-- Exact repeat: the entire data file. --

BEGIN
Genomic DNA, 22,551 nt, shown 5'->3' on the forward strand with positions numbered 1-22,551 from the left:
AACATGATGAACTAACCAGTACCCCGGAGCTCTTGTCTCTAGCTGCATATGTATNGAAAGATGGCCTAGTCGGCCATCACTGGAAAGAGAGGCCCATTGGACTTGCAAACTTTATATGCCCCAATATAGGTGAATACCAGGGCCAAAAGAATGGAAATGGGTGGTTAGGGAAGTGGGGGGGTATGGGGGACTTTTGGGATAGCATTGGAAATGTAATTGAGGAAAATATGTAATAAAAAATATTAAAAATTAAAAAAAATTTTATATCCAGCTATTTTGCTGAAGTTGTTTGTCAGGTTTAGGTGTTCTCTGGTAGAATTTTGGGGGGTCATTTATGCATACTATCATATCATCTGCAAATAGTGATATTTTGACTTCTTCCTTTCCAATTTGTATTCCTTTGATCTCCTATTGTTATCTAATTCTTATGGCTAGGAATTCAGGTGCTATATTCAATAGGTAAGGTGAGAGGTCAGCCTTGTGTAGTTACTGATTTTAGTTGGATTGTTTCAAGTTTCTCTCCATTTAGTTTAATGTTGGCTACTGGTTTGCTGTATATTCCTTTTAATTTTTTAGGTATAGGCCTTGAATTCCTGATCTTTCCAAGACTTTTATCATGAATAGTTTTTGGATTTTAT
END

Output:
Genomic DNA, 22,551 nt, shown 5'->3' on the forward strand with positions numbered 1-22,551 from the left:
AACATGATGAACTAACCAGTACCCCGGAGCTCTTGTCTCTAGCTGCATATGTATNGAAAGATGGCCTAGTCGGCCATCACTGGAAAGAGAGGCCCATTGGACTTGCAAACTTTATATGCCCCAATATAGGTGAATACCAGGGCCAAAAGAATGGAAATGGGTGGTTAGGGAAGTGGGGGGGTATGGGGGACTTTTGGGATAGCATTGGAAATGTAATTGAGGAAAATATGTAATAAAAAATATTAAAAATTAAAAAAAATTTTATATCCAGCTATTTTGCTGAAGTTGTTTGTCAGGTTTAGGTGTTCTCTGGTAGAATTTTGGGGGGTCATTTATGCATACTATCATATCATCTGCAAATAGTGATATTTTGACTTCTTCCTTTCCAATTTGTATTCCTTTGATCTCCTATTGTTATCTAATTCTTATGGCTAGGAATTCAGGTGCTATATTCAATAGGTAAGGTGAGAGGTCAGCCTTGTGTAGTTACTGATTTTAGTTGGATTGTTTCAAGTTTCTCTCCATTTAGTTTAATGTTGGCTACTGGTTTGCTGTATATTCCTTTTAATTTTTTAGGTATAGGCCTTGAATTCCTGATCTTTCCAAGACTTTTATCATGAATAGTTTTTGGATTTTAT